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TAIT Take Over

Join Project Engineer, Aaron Benson, as he shares a day in his life at TAIT HQ which includes his design + engineering responsibilities

April 18th, 2019 | TAIT Take Over

This is Aaron Benson. He’s a Project Engineer for Touring at TAIT. In this episode of #TAITTakeOver, Aaron shares a day in his life at TAIT HQ which includes his design and engineering responsibilities. Join him as he attends meetings, design follow ups, destructive testing and PING PONG! Stick around until the end of the episode to meet Albus, Aaron’s pup.

I am Aaron Benson. I am a Project Engineer for Touring at TAIT. This is my TAIT Take Over.

Work environment wise, it’s great at TAIT. It’s an open office with a lot of windows and natural light. It’s a very collaborative space.

If you ask me to layout my typical day at TAIT, usually what it starts with is following up with all of our design leads. Immediately after that, I follow up with our third-party engineers to make sure everyone is on the same page.

Touring projects typically last less than a year. These are anything from Rock N’ Roll shows to pop up installations. Permanent installation projects are primarily with our theme park clients or large theatre and opera venues where they need to last for decades at a time.

Working for TAIT and the entertainment industry as an engineer, you’re constantly developing new solutions and machines that fit the needs of your clients both artistically and functionally.

Project Engineer
Fun Fact: Aaron has his Mechanical Engineering degree from Montana State University!

As a Project Engineer, I am constantly thinking about “how can things break, how can things fail, how can I make this system as safe a possible for the needs it’s required to do?”

In the touring world, everything that we hang from the ceiling hands off truss. Everything that is hung off of truss, hangs over peoples heads. So it’s highly critical that these connectors and pieces of truss are engineered and destructively tested to validate all of our mathematical concerns.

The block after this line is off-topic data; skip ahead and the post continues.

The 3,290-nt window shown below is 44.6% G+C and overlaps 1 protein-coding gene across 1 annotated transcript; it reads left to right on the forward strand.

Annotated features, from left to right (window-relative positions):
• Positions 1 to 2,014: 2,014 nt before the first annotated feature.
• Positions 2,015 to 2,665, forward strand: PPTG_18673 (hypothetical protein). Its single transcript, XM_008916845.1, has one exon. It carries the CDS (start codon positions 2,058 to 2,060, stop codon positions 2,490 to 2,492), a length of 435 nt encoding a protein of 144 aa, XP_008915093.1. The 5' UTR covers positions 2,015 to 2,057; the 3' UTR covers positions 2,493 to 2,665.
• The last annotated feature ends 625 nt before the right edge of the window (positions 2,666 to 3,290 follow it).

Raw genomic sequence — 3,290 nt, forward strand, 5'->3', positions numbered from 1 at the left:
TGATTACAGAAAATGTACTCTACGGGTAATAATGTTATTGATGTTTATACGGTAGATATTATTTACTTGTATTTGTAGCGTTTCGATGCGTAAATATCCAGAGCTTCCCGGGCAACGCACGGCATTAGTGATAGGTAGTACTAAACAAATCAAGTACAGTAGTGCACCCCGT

All of that is honestly about four hours worth of work before lunch time. The best part about lunch time is PING PONG! The worst part is “Chaz the Spaz,” who is a local cardinal that keeps pecking at our window for literally over a year!

Alight, it’s design review time!

Design reviews are my opportunity to sit down with the designers, go over the analysis I performed and discuss where improvements can be made and any modifications that need adjusted.

During the research and development phase, there’s a lot of math equations and engineering concepts that need to be developed depending on what we’re working on. What’s nice is that our desks are also whiteboards so it helps with doing this on the fly.

After we do the initial design and engineering efforts, our job is not done in the least. We are constantly supporting our integration teams who are there to install and implement the solutions that we create and fabrication teams in-house while we’re developing these solutions.

The best way to get a sense of that is being out on the road and loading in shows in less than a few hours. One of the best parts of my job is being able to see what I make come to life in reality and get my hands on it.

Project Engineer
Project Engineer

One of the biggest perks of working here is actually our gym. It’s a gym that trains professional athletes and collegiate athletes.

Typically, I like to end my day at the gym. After the gym, I go home to make dinner with my wife and hang out with my dog, Albus. After that, I am off to sleep so that I can wake up tomorrow and do it all over again!

Want to learn more about engineering careers at TAIT? Click here!

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